'Anti-Achievement Attitude' Among African-Americans Challenged
A report on African-Americans in Indiana schools challenges the notion that the peer culture of black students tends not to value academic achievement.
Contrary to earlier studies that have found that black students feel pressured by peers not to get good grades, the new report says Indiana's black students do not report encountering an "anti-achievement attitude.''
"Eighty-three percent of African-American students surveyed say they believe they have the talent they need for their intended careers, and neither a lack of motivation nor low self-confidence is a barrier to their high hopes,'' concludes a draft of the report by the Indiana Youth Institute.
"There are no differences between the academic aspirations of African-American and white seniors,'' says the study, which was based on a survey of 5,200 students around the state.
The report, the latest in the "High Hopes, Long Odds'' series, says 85 percent of the black and Hispanic students surveyed felt grades are important to their friends.
When asked how much value friends in their neighborhood placed on attending a four-year college, 45 percent of those students said their peers viewed college attendance as "very important,'' while 31 percent said their friends saw it as "somewhat important.''
The researchers also surveyed more than 4,700 parents and found that black and white parents share equally high hopes for their children's academic futures.
The study also is upbeat about racial integration of the schools.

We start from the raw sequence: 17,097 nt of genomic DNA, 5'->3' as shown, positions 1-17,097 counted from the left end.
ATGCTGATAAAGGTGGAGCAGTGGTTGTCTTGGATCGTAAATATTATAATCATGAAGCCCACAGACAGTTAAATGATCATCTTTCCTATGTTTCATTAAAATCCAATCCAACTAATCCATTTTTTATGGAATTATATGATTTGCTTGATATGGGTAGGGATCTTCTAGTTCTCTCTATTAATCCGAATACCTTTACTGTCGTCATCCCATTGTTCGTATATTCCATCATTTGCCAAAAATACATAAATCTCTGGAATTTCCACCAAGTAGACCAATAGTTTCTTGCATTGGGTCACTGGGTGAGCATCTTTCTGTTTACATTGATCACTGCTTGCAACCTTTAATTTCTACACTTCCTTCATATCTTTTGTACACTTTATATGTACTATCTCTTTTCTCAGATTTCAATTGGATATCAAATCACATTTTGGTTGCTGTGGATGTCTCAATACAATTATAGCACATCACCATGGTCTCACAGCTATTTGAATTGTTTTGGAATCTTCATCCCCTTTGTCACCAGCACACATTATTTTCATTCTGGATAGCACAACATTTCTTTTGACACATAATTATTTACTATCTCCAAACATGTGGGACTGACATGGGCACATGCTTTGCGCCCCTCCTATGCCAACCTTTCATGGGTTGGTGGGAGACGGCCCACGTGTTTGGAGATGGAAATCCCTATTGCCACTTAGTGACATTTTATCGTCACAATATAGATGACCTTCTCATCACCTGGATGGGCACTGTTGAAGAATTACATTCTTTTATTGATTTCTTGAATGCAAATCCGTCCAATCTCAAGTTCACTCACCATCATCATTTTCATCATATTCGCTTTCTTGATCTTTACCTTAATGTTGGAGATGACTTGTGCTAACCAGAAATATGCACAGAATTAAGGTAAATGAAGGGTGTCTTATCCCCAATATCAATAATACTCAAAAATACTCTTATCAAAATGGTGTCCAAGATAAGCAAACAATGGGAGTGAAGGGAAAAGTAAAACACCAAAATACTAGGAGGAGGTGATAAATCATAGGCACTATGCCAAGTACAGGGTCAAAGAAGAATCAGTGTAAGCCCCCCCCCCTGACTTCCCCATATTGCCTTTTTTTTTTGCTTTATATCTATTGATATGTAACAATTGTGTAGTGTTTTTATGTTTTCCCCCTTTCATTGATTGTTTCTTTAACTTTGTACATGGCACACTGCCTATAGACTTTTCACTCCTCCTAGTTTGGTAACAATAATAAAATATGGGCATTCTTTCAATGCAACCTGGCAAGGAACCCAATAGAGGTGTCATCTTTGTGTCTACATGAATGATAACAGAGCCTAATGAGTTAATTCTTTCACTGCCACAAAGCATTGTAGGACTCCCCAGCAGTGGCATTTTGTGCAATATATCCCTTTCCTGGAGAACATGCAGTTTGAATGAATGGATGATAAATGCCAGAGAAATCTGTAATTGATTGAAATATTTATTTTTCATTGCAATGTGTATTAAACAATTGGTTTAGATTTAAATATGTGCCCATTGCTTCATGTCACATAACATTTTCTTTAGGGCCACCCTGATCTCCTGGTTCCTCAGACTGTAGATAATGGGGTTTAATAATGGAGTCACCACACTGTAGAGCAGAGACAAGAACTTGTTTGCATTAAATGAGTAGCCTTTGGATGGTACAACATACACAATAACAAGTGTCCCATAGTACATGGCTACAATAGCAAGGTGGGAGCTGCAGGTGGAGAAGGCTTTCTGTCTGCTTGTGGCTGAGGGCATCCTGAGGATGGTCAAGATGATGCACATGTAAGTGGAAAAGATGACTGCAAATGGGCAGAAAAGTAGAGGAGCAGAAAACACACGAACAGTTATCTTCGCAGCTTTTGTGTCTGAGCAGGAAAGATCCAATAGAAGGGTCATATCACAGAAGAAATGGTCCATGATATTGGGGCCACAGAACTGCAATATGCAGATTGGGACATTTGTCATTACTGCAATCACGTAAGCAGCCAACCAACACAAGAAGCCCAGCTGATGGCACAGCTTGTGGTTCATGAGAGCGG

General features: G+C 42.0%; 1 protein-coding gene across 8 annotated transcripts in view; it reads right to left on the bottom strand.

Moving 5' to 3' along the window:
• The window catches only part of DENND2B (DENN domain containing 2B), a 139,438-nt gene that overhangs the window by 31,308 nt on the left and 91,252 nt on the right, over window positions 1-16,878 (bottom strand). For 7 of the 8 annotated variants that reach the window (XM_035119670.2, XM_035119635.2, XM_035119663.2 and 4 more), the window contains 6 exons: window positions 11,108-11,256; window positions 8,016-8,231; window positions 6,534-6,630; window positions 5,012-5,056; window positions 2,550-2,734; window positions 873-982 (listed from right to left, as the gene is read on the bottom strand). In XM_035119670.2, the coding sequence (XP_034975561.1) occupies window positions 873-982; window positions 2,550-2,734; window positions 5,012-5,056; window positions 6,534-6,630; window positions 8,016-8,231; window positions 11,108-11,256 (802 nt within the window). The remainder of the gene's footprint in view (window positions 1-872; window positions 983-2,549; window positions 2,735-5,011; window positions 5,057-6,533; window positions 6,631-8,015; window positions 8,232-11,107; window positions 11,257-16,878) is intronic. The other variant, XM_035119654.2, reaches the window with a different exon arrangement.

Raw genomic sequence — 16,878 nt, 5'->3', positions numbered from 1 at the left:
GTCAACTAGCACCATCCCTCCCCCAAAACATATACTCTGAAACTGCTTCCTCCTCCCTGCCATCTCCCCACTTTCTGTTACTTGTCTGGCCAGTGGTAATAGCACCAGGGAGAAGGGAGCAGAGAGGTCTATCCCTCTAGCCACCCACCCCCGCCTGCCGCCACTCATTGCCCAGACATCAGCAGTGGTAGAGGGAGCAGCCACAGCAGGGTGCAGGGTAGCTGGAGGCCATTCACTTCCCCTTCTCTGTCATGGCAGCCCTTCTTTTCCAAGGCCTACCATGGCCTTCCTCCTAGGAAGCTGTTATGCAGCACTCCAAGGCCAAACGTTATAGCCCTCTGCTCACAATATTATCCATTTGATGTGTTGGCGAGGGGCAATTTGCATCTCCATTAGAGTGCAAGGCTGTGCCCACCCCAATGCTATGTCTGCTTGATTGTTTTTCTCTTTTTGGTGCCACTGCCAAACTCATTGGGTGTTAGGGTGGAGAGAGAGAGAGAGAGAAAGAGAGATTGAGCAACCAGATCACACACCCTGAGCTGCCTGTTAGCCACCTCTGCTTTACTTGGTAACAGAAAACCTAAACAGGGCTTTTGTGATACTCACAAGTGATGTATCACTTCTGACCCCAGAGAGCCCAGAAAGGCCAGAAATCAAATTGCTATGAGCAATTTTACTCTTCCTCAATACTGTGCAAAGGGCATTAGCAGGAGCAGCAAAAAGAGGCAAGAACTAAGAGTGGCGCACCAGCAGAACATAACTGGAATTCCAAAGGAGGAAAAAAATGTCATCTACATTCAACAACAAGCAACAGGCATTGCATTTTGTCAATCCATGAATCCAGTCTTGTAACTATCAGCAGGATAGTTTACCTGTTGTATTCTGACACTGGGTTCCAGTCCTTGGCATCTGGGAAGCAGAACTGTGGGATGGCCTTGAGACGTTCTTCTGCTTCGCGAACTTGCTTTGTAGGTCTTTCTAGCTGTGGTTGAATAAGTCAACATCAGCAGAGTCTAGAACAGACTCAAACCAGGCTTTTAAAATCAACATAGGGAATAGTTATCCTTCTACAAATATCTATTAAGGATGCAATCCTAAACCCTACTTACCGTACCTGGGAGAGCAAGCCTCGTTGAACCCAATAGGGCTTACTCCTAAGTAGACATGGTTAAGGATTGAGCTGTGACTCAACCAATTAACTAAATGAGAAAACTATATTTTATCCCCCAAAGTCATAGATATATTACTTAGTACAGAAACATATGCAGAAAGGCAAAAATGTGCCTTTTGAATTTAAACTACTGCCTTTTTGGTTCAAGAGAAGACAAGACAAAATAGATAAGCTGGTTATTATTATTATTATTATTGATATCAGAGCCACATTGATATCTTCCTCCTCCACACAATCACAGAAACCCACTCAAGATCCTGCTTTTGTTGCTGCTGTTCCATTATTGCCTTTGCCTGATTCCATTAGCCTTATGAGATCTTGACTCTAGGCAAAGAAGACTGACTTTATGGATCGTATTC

Most African-American students in highly integrated schools perceived little racial discrimination around them, the study indicates. Regardless of their schools' racial composition, black students tended to express more satisfaction than white students with the services they received at school.
Most students, white or black, said they were part of a well-integrated circle of friends. A third of black seniors and 14 percent of white seniors said about half of their friends came from other racial or ethnic backgrounds.
But the report also makes clear that Indiana's black students continue to face serious obstacles.
Focus groups conducted by the researchers found that black and Hispanic students were disproportionately represented among families and in neighborhoods where there were few college graduates.
Slightly less than a third of black seniors were enrolled in college-preparatory programs, compared with more than half of white students, the survey found. Black seniors also were far less likely to have completed geometry, which is often a prerequisite for college, or to have taken the S.A.T.
Black students also were more likely to feel they did not have the money to go to college.